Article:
— A 50-minute response time to 911 calls. It's been reduced to eight minutes for priority calls.
— Twelve-hour shifts and "virtual' police precincts, stations that closed at 4 p.m. — two unpopular cost-cutting moves that Craig scuttled.
— Bulletproof vests that were no longer effective. (They've been replaced.) And dilapidated cars with nearly 200,000 miles on their odometers. (Last summer, the business community donated about $8 million for a new fleet of 100 police cruisers along with ambulances.)
Add to all that the stress of seeking justice for the victims of the violent incidents that have come to epitomize the Motor City: the Good Samaritan shot in the eye while trying to help two women robbery victims. The 91-year-old man who was victim to a carjacking. (There were about 700 carjackings in the city last year. In October, Craig may have been a potential target himself when a man approached his unmarked cruiser at a stoplight. The chief didn't wait around to find out the stranger's intentions.)
Craig says when he took over, he had three goals: reduce violence, improve morale and restore credibility. The department, he says, is now on the mend and more accountable. "The people here deserve better," he says, "and they're getting better."
He points to a 7 percent drop in violent crime in 2013 from the previous year. And a 14 percent decline in criminal homicides in the same period — from 386 in 2012 to 333 last year. Encouraging as that is, it is precisely the same number of homicides that occurred in New York City, which has a population almost a dozen times larger than Detroit's.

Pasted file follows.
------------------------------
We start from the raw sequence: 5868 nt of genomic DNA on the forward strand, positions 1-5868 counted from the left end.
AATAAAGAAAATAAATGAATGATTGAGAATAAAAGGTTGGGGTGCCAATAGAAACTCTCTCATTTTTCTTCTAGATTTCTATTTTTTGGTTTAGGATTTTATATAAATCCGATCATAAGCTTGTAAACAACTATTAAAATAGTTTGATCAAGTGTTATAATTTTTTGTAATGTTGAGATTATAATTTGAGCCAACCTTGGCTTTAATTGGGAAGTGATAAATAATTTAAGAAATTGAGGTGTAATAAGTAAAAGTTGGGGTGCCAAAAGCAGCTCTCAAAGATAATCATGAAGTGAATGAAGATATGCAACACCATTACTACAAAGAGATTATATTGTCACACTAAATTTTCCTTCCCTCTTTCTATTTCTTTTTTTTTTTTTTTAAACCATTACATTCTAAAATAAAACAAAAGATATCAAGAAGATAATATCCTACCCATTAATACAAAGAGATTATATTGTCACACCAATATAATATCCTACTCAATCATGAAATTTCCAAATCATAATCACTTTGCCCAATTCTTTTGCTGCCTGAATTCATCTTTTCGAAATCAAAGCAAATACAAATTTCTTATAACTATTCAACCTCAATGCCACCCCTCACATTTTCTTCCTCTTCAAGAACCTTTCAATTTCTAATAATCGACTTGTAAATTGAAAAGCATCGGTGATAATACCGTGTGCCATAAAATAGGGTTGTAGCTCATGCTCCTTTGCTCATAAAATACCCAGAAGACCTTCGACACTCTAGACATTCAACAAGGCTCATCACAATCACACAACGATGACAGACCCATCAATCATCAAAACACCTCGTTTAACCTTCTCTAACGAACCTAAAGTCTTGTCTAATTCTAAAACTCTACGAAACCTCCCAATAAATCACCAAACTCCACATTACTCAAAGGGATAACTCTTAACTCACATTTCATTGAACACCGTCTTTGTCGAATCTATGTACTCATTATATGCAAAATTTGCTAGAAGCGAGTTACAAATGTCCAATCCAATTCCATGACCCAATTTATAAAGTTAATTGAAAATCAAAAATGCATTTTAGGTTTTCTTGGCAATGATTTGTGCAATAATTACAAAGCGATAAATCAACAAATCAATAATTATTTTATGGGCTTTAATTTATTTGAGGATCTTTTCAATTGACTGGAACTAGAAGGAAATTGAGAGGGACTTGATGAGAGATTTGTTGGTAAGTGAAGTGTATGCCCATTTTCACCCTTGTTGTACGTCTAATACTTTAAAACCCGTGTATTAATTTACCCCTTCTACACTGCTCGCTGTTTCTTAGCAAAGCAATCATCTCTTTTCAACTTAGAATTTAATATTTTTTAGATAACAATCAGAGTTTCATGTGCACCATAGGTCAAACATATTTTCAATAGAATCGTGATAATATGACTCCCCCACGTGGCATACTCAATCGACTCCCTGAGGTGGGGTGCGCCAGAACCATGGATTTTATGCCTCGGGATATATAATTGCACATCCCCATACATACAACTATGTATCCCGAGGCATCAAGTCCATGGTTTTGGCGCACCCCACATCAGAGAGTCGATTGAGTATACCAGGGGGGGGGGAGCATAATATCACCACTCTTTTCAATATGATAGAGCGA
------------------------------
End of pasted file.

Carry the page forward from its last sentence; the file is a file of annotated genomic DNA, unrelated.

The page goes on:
Over seven months, Craig has been a high-profile presence, holding news conferences, appearing on radio and TV. He recently made headlines when he declared more armed citizens — law-abiding ones, of course __ could help make Detroit safer. He says he learned that lesson as chief in Portland, Maine. (He also headed the department in Cincinnati.)
Craig also has led a series of large-scale raids in crime-ravaged neighborhoods. News crews have been at his heels, chronicling his every comment, whether it's describing a raid as a "party" (meaning law-abiding citizens can celebrate) or publicly apologizing that the crackdowns didn't come sooner
Many residents have cheered the raids. That's no surprise. But something else is: A few of those arrested have actually offered thanks.
Why would someone be grateful to be nabbed by the police?
"They understand it's time for someone to come in and put an end to this. There's no secret," says Elvin Barren, commander of the organized crime division. After a raid one handcuffed suspect, talking with a TV reporter, endorsed the work of Craig and his department: "Keep up the good work," he declared. "Keep my family safe."
Among rank-and-file officers, there are deep-seated anxieties, both about the city's finances and their own.
They fear they're too short-staffed to adequately protect a city spanning about 140 square miles. Craig has announced plans to hire 150 new officers to shore up the 2,300-member force.
They worry about hazards posed by the thousands of abandoned homes, whether it's falling through a rotted floor or hunting a suspect hiding in the inky darkness.
And they're especially unhappy with the pay cut. Some say they're annoyed they have to work second or third jobs to pay the bills while others charged with turning the city around are bringing home six-figure salaries.
"To say morale is up is a falsehood," says Scott Barrick, a second-generation officer who spent 19 years on the streets before recently becoming a full-time police union official. "It seems like every time we turn around they want us to do more and they want to give us less. You can't help but think, 'Why am I doing this every day?' ... You feel like the entire burden of repairing the city is falling on our shoulders and quite frankly over the last year, it has."
He remembers a fight that erupted last year after a nightclub closed in the pre-dawn hours and a crowd spilled into the streets. At first, Barrick says, there were just six officers to subdue hundreds. "We're calling for backup but no one is coming there is no one to help," he says. Eventually, four others arrived to quell the disturbance.